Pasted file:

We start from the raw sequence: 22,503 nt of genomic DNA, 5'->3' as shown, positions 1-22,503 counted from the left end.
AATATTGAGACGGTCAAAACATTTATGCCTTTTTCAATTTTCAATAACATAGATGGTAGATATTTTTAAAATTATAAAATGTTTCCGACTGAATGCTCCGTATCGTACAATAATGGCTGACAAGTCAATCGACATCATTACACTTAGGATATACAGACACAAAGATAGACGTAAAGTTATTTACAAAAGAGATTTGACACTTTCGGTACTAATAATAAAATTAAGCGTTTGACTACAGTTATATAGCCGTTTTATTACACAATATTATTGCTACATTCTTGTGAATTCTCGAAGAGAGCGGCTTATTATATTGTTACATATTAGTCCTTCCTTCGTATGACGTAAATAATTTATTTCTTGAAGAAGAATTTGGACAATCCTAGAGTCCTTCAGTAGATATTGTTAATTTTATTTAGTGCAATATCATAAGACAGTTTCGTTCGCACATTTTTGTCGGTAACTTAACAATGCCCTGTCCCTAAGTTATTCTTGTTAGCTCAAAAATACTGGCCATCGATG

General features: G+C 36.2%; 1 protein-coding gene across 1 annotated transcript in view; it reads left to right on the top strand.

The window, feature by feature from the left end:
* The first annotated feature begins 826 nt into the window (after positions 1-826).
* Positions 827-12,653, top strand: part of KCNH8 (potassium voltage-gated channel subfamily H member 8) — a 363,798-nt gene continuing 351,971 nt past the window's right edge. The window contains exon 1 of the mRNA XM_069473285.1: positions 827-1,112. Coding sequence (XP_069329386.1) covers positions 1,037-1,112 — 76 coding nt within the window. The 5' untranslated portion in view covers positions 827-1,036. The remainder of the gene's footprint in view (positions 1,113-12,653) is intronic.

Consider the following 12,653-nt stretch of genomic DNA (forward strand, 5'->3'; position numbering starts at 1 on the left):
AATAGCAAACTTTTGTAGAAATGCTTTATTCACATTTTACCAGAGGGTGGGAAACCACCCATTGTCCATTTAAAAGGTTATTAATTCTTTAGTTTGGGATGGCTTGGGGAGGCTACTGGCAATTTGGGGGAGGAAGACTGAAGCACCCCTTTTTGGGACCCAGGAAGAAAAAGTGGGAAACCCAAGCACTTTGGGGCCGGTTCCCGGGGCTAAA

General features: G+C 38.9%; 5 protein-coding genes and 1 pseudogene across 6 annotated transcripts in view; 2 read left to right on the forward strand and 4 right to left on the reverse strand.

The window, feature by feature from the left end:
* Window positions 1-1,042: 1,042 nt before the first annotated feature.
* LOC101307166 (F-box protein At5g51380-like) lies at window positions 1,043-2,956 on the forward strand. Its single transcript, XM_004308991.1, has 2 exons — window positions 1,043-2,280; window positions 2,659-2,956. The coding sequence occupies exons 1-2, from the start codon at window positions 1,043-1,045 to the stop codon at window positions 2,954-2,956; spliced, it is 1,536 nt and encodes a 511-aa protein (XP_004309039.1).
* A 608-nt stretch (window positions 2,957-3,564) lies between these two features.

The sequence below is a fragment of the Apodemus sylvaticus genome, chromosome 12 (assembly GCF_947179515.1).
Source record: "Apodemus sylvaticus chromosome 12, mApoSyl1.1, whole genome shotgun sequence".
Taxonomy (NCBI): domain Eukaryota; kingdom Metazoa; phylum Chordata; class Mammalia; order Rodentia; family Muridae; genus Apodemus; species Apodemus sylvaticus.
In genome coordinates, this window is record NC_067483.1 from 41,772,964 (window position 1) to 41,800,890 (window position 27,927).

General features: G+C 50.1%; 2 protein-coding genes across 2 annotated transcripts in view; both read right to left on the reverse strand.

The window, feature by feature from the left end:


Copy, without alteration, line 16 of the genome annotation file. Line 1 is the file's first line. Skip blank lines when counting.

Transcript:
Taxonomy (NCBI): domain Eukaryota; kingdom Metazoa; phylum Chordata; class Mammalia; order Rodentia; family Muridae; genus Apodemus; species Apodemus sylvaticus.